Threats to Children
- 23 Sep 2019
- 7 min read
On the 30th anniversary of the Convention on the Rights of the Child (CRC), the United Nations Children's Fund (UNICEF) raised alarms on major growing and future challenges facing children.
- UNICEF outlined the following eight growing challenges for the world’s children.
- One in four children live in countries affected by violent fighting or disaster.
- Children and young people’s education is disrupted by conflict and natural disaster.
- Solution: A digitally inclusive world that allows young people, no matter their situation, to get access to education.
Pollution and the Climate Crisis
- Climate change is becoming a key force behind the recent continued rise in global hunger, and as escalating droughts and flooding degrade food production, the next generation of children will bear the greatest burden of hunger and malnutrition.
- Air pollution, toxic waste and groundwater pollution is damaging children’s health.
- Governments and businesses need to work together to tackle the root causes by reducing greenhouse gas emissions in line with the Paris Agreement.
- They also need to work hand in hand to reduce fossil fuel consumption, develop cleaner agricultural, industrial and transport systems and invest in scaling renewable energy sources.
A decline in mental health
- Mental illness among adolescents has been on the rise in the years since the adoption of the CRC.
- Depression is among the leading causes of disability in the young.
- Rehabilitation for children and young people affected by mental health issues need to be prioritized.
- The stigma and taboo surrounding mental illness needs to be challenged so that treatment can be sought and support is provided.
Mass Migration and Population Movements
- When migration is driven by desperation, children often take perilous journeys across deserts, oceans and armed borders, encountering violence, abuse and exploitation on the way.
- One of the greatest migrations the world has ever seen is happening within borders, with millions migrating internally from rural to urban areas.
- It is essential that child migrants have their rights upheld. Governments can protect child migrants by prioritizing the best interests of children in the application of immigration laws.
- Social policies and programmes designed to support child survival and development should pay greater attention to the poorest and most marginalized urban children.
- Problem: Every child has a right to a legal identity, to birth registration and a nationality. It is expected that, almost 1,00,000 babies born today, may never have an official birth certificate, reason being parents are stateless or from a persecuted or marginalized community.
- Solution: Registering children at birth is the first step in securing their recognition before the law, safeguarding their rights, and ensuring that any violation of these rights does not go unnoticed.
- The United Nations has set a goal that every human being on the planet will have a legal identity by 2030.
Future Skills for Future Work
- Problem: Too often, it is seen that young people lack access to an education that will prepare them for contemporary job and business opportunities i.e. giving them the skills and outlook they need for a twenty-first century economy.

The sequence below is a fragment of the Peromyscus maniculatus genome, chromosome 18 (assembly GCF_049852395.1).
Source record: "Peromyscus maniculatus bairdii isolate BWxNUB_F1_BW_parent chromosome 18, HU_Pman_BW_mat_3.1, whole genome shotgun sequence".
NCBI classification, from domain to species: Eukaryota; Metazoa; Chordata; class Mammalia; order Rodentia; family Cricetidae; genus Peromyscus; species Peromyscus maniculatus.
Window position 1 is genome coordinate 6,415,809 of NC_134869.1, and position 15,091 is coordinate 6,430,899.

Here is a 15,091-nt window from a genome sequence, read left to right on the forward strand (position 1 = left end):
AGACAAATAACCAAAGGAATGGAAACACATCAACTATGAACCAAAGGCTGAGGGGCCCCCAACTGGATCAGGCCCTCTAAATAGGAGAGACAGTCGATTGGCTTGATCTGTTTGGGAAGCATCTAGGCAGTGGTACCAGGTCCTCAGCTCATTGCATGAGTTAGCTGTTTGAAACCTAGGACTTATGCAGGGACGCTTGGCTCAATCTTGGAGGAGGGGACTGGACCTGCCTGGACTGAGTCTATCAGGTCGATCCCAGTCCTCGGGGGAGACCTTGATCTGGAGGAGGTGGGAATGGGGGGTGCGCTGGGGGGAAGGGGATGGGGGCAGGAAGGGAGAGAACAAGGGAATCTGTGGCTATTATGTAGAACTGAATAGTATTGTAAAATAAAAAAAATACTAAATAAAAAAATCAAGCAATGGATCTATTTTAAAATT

- Solution: There is a need to prepare young people to become productive and engaged citizens.
Data Rights and Online Privacy
- Too often, children do not know what rights they have over their own data and do not understand the implications of their data use, and how vulnerable it can leave them.
- Privacy terms and conditions on social media platforms are often barely understood by highly educated adults, let alone children.
- Personal information created during childhood may be shared with third parties, traded for profit or used to exploit young people – particularly the most vulnerable and marginalized.
- Such design systems need to be developed that maximize the positive benefits of big data and artificial intelligence, while preserving privacy, providing protections from harm and empower people – including children – to exercise their rights.
- The Convention on the Rights of the Child makes it clear that children have a specific right to privacy and there is no reason this should not apply online.
- Equipping young people with the knowledge and skills to claim their digital rights is essential.
- Private sector internet service providers and social media must develop transparent, ethical standards and implement heightened scrutiny and protection for the full range of data concerning children.
- Problem: Studies indicate that many children and young people today have a hard time distinguishing fact from fiction online and as a consequence, the generation is finding it more difficult to know who and what to trust.
- A higher level of digital and media literacy can act as a protective filter.
- The society needs to work harder to prepare savvy young citizens to resist manipulation and retain a trusting connection to reliable and verifiable information and institutional knowledge.
Convention on the Rights of the Child
- It is a treaty adopted by the United Nations General Assembly in 1989.
- It recognises a child as every human being under 18 years old.
- It sets out the civil, political, economic, social and cultural rights of every child, regardless of their race, religion or abilities.
- It includes rights such as Right to Education, Right to Rest and Leisure, Right to Protection from Mental or Physical Abuse including Rape and Sexual Exploitation.
- It is the world’s most widely ratified human rights treaty.